Exemption from Section 10905. BNSF has also requested an exemption from the public use condition provisions of 49 U.S.C. 10905. Requests for a public use condition were due by July 11, 2011, and no requests were filed. Therefore, BNSF’s request will be denied as moot.

 

Employee protection. Under 49 U.S.C. 10502(g), the Board may not use its exemption authority to relieve a carrier of its statutory obligation to protect the interests of its employees. Accordingly, as a condition to granting this exemption, we will impose the employee protective conditions set forth in Oregon Short Line Railroad—Abandonment Portion Goshen Branch Between Firth & Ammon, in Bingham & Bonneville Counties, Idaho, 360 I.C.C. 91 (1979).

 

Environmental review. As previously noted, BNSF submitted environmental and historic reports with its petition and notified the appropriate Federal, state, and local agencies of the opportunity to submit information concerning the environmental impacts of the proposed action. See 49 C.F.R. 1105.11. The Board’s OEA has examined the reports, verified the data they contain, and analyzed the probable effects of the proposed action on the quality of the human environment.

 

OEA issued an Environmental Assessment (EA) for public review and comment on July 29, 2011. The EA analyzes the environmental and historic effects of abandoning the Line however, the EA correctly explains that any subsequent reuse of the right-of-way is beyond the scope of the Board’s environmental review.[12] In the EA, OEA concluded that the proposed abandonment of BNSF’s freight rail easement would not significantly affect the quality of the human environment and recommended that 3 conditions be imposed on any decision granting abandonment authority.

 

First, OEA states in the EA that the proposed abandonment would not impact prime farmland or any farmland protection efforts in the area. OEA does recommend, however, a condition requiring that BNSF ensure that best management practices are followed during any salvage activities to prevent erosion.[13]

 

Second, OEA states that the U.S. Army Corps of Engineers (Corps) has not submitted any comments regarding the proposed abandonment. Because the bridge located at milepost 119.40 crosses the San Gabriel River, OEA recommends that BNSF consult with the Corps regarding the abandonment’s potential impacts to the San Gabriel River and, if applicable, comply with any reasonable requirements proposed by the Corps, and report the results of these consultations in writing to OEA prior to the onset of any salvage operations.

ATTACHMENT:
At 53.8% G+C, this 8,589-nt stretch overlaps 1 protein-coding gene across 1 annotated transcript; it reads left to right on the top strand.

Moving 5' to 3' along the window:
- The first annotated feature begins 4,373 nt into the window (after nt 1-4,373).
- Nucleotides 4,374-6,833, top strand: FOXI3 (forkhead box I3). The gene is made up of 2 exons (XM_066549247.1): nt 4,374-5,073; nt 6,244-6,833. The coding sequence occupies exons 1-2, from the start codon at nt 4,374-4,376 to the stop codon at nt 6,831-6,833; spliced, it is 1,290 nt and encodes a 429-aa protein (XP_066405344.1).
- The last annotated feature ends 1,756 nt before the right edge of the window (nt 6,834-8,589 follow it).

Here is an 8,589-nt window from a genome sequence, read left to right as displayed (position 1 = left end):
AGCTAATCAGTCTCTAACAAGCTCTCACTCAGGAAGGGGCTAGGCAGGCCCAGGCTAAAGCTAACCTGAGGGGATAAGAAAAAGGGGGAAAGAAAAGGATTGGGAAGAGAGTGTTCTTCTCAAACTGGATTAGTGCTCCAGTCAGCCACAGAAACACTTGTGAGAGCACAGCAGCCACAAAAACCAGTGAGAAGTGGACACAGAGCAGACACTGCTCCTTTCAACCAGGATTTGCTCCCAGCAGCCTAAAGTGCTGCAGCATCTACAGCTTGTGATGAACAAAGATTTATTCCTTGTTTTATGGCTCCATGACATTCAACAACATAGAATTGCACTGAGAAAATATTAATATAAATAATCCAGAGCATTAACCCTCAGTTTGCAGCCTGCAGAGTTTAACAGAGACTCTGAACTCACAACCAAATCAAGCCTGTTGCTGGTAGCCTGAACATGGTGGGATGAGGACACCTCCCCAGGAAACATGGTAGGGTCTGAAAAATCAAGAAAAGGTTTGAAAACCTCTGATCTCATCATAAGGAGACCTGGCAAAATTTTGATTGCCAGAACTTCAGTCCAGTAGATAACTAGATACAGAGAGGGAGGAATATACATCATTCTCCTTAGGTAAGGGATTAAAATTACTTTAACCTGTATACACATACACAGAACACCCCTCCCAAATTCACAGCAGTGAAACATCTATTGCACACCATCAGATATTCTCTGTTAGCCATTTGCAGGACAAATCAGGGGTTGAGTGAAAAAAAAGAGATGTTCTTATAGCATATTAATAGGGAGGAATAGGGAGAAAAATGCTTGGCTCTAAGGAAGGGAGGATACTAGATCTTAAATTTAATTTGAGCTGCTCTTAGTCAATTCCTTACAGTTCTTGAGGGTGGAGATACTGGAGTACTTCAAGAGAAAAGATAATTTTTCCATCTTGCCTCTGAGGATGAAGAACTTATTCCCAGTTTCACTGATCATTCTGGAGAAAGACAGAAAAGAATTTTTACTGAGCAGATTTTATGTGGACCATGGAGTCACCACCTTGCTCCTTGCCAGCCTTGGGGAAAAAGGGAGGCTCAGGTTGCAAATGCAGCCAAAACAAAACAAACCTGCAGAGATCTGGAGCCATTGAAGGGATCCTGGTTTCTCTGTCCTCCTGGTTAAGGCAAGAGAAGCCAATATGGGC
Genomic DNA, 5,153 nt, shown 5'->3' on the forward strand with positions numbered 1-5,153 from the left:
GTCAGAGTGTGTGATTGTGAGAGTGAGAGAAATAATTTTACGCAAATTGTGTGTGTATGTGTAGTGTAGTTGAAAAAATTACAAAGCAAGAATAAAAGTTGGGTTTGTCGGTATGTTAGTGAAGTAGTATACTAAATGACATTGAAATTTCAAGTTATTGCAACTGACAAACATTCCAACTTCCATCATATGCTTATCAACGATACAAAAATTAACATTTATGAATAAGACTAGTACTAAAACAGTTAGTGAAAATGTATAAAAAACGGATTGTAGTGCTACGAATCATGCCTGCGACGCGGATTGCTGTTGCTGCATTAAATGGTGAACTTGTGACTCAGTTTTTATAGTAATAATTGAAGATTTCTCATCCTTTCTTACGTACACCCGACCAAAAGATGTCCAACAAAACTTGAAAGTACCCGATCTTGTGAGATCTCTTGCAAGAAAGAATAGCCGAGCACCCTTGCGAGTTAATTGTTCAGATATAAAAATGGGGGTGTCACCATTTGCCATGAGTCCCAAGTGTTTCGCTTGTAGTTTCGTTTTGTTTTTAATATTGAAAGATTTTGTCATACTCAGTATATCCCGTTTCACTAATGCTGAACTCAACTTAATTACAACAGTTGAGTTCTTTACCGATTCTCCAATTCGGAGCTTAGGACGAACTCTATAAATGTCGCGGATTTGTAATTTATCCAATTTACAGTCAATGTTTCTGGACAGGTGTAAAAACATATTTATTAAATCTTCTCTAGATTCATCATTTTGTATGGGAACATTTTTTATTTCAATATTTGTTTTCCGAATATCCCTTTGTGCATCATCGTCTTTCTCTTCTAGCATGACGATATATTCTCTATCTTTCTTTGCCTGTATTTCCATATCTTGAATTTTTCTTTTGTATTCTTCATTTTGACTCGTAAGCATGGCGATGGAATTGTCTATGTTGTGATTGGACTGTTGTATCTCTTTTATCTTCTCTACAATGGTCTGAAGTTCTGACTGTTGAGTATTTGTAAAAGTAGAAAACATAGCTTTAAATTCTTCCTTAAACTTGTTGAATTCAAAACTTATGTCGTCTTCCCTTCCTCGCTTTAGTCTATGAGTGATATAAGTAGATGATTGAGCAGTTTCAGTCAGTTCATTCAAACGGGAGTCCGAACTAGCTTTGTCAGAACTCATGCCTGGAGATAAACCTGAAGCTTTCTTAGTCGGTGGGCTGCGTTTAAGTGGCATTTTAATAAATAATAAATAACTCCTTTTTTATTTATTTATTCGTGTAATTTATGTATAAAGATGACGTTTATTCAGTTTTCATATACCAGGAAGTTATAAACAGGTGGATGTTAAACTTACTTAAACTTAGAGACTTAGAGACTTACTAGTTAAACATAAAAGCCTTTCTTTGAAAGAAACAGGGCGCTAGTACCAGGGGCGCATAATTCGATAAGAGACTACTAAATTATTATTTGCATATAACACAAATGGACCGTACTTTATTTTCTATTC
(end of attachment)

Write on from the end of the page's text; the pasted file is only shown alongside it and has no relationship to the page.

Third, OEA states that BNSF served its historic report on the California Office of Historic Preservation (the State Historic Preservation Office or SHPO), pursuant to 49 C.F.R.  1105.8(c). OEA notes there are 6 bridges on the line that are 50 years old or older and that, at the time the EA was served, the SHPO had not yet commented on the historic effects of the proposed abandonment. Accordingly, OEA recommends a condition requiring BNSF to retain its interest in and take no steps to alter the historic integrity of all historic properties including sites, buildings, structures, and objects within the project right-of-way (the Area of Potential Effects) eligible for listing or listed in the National Register of Historic Places (National Register) until completion of the Section 106 process of the National Historic Preservation Act (NHPA), 16 U.S.C. 470(f). As part of this condition, OEA also recommends that BNSF be required to report back to OEA regarding any consultations with the SHPO and the public, and that BNSF be prohibited from filing its consummation notice or begin any salvage activities related to abandonment (including removal of tracks and ties) until the Section 106 process has been completed and the Board has removed this condition.

 

Comments to the EA were due by August 29, 2011. OEA prepared a final EA stating that one comment was received from the U.S. Fish and Wildlife Service (USFWS). In its comment, the USFWS indicates that it is unclear whether federally listed threatened or endangered species could be affected by the proposed abandonment. In response to the USWFS’ concerns, OEA recommends an additional condition requiring an assessment by a qualified biologist and, if warranted, consultation under Section 7 of the Endangered Species Act.

 

USFWS also recommends that BNSF be required to consult with the California Department of Fish and Game (CDF&G) to determine whether State-listed or other sensitive species are found in the area of potential impacts. In response, OEA recommends an appropriate condition to accomplish this.

 

Accordingly, we will impose the 5 final conditions recommended by OEA. Based on the environmental record, we conclude that the proposed abandonment, as conditioned, will not significantly affect either the quality of the human environment or the conservation of energy resources.

 

It is ordered:

 

1. BNSF’s rebuttal is accepted into the record.